Building your tribe:

Making the most of your new design thinking network

June 25, 2016 | by Lindsey Sampson

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Participants playing Coffee or Tea on the first day of Field Guide


The morning of the last day brought participants together to learn from each other and confront messy problems. In the style of an unconference, participants had the opportunity to reflect and address burning questions in groups of people who share their interests, challenges, or industries. An energy came over the room as people solved each others problems, offered advice, and shared their own experiences with design thinking. The community was building itself around the questions and needs of the people – a tribe was forming.

“We have the ability to apply this,” said one participant. “This was a great way to understand other people’s problems and solve with them.”

The climb doesn’t stop here. Over the last few days, we have surrounded ourselves with people confronting challenges and opportunities in every industry. From now on, we have a tribe, a community of people trained to solve problems creatively and engage with the world differently. As we move forward, implementing design thinking in our personal lives, workplaces, and communities, the members of this tribe will be around to lend support, encouragement, and inspiration. Like the best climbing partners, our design thinking tribe will be there to provide a hand when things get rough or when we need a boost.


Design thinkers love to solve problems – whether it’s editing a coaching plan at 1am, suggesting the perfect stoke to set your team up for brainstorming, or helping you construct the perfect “how might we” statement, we now have access to a network of problem solvers and earth shakers. The people in our networks bring experiences to the table that make the theoretical tangible and the ambiguous concrete.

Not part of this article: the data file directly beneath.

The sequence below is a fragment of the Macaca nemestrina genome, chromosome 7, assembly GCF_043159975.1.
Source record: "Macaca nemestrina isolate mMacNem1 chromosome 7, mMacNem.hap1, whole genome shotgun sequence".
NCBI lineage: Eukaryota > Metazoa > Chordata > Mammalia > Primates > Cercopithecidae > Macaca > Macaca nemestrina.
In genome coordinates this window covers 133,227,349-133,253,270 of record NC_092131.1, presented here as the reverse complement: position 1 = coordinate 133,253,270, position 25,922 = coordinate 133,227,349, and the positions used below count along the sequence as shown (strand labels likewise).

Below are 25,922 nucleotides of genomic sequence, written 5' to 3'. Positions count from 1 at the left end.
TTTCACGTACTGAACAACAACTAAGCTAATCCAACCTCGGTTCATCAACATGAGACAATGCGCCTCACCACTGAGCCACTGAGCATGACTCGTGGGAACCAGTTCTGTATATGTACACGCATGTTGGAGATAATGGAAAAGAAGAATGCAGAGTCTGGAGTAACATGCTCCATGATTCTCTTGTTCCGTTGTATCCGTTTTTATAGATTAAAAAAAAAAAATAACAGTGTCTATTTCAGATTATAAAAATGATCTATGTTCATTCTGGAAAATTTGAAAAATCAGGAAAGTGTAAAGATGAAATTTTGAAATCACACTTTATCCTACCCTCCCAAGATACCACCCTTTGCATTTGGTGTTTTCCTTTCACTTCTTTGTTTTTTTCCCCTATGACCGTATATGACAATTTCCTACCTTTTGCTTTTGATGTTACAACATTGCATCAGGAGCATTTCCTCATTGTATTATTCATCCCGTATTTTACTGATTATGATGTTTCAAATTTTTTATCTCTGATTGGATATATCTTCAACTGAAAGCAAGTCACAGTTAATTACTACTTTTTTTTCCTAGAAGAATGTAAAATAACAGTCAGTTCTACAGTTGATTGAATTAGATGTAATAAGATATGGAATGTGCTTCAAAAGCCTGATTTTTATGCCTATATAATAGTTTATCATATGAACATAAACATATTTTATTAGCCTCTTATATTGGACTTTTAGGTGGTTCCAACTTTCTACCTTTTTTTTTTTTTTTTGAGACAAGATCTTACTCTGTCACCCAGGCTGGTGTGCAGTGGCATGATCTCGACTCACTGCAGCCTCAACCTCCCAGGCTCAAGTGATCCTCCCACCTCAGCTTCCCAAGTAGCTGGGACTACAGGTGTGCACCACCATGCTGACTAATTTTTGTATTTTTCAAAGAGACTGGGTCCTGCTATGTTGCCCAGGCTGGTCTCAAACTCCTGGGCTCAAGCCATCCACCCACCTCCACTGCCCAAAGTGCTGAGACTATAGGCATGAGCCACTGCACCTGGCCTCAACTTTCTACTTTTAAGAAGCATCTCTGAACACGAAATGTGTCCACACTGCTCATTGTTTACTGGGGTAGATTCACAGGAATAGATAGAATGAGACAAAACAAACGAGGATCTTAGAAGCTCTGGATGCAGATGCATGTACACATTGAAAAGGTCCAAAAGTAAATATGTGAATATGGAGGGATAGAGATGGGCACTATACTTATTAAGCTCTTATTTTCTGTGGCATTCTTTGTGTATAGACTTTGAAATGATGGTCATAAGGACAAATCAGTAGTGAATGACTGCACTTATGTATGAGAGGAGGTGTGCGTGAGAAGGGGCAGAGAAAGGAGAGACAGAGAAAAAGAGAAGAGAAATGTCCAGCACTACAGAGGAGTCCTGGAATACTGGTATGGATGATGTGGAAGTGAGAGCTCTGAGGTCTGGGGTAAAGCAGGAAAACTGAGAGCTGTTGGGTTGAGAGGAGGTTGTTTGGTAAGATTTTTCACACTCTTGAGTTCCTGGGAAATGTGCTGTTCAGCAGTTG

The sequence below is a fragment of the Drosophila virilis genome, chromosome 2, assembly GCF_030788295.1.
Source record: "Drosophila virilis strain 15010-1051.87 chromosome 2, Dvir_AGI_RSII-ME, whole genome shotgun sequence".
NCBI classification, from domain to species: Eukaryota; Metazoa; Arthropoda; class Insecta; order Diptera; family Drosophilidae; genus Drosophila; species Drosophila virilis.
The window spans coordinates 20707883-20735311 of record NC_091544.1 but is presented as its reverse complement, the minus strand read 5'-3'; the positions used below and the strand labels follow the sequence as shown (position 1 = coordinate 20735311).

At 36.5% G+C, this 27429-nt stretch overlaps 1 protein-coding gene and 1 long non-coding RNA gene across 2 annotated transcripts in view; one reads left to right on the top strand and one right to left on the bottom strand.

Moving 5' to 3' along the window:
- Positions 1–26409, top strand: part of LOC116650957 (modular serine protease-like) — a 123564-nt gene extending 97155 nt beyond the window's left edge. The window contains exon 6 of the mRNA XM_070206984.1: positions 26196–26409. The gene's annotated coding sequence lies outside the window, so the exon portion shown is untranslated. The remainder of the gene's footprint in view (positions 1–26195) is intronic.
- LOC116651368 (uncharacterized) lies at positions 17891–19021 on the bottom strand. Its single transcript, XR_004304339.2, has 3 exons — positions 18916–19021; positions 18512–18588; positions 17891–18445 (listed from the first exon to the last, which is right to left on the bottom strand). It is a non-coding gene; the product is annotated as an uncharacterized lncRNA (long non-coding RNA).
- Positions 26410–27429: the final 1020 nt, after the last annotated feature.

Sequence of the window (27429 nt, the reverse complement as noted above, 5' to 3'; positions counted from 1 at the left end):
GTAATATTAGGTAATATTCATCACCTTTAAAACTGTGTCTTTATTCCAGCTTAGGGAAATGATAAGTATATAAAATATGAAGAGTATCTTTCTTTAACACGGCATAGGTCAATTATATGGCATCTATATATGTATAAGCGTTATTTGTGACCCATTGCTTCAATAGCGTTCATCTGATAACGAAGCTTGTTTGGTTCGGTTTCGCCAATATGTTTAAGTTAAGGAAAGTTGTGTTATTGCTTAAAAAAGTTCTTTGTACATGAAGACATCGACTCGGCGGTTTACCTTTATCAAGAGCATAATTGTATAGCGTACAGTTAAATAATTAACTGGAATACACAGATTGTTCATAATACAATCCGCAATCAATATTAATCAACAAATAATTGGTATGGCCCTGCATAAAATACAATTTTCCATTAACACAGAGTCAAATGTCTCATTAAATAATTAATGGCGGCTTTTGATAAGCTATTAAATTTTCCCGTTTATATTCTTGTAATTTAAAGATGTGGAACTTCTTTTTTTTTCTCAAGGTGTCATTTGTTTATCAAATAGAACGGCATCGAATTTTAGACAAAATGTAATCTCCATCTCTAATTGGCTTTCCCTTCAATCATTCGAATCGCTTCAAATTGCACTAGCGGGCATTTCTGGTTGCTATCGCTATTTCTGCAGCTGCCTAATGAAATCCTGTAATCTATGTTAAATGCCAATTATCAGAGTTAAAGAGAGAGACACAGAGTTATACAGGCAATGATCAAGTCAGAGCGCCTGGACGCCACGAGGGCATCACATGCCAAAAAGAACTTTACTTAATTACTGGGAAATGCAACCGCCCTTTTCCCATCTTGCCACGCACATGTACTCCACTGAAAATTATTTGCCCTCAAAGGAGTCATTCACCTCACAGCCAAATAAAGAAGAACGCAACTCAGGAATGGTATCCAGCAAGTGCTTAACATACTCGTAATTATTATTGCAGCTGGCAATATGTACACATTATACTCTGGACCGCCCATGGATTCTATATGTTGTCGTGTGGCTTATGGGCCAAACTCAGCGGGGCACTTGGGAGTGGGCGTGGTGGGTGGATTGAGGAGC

Inspired people are magnetic – they tend to attract other inspired people. As we move forward in our design thinking journeys, we must continue to surround ourselves with mentors, colleagues, and teammates who can test our skills and nurture our creative spirits. As we continue on outside of Field Guide, we must take time to admire the vistas ahead of us and look forward to the next mountain.


Reaching the summit:

Understanding what is possible with design thinking

June 24, 2016 | by Lindsey Sampson

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The Wall of Battle Cries


“You are not in the position to know what’s possible.” Michael Weiss, one of the guides, began his introduction to brainstorming with this call.

Design thinking is a tool for understanding the future in new ways by drawing inspiration from diverse people, industries, and experiences. After the morning brainstorm, the future blogging exercise put us in the mindset of casting large visions for the future based on our understanding of ambiguous problems set before us.


When you reach the top of the summit after a long and strenuous hike, you can see how much you have accomplished as well as how far you have to go. From your vantage point, you can see the peaks of other mountains waiting to be climbed, and you have confidence in your strong legs and your sturdy pack to help you along your way.

Over the past couple of days, we have been working with one design challenge to learn how the mindsets, the process, and the methods of design thinking work. We built a foundation with a basic human-centered problem solving framework and visual communication techniques. We learned the design thinking process, the training wheels that provide structure so we can experiment in meaningful ways. We spent time outdoors, walking in the woods, paddling canoes, swimming in lakes, and hiking to peaks, and tested our skills of observation and awareness.

By the end of the third day, we had prototypes of concepts that came from deep human needs. We had tested those prototypes and made changes based on the feedback we received about what matters to the testers. We had solved problems and created joy.

On top of this summit, we can look out and see all of the other challenges just waiting for our new skills and perspectives. We can see problems and opportunities in our work and our personal lives calling for this approach. We are not in the position to know what’s possible, but we can move forward, well-equipped and strong, to conquer new mountains.


Base camp:

Learning to use our equipment

June 23, 2016 | by Lindsey Sampson

The first day of a long hike is exhilarating; your feet feel light and your body is energized.

The second day is different – it’s a little bit exhausting.

Your legs aren’t used to working this way; you are thrilled about the journey but the miles feel long. You are growing and changing and adapting to the practice of the climb, which takes some discomfort.

Today’s design thinking training was a lot like climbing to base camp. It pulled together design thinking in many different contexts, starting with a cycle of the design thinking process around creating joy.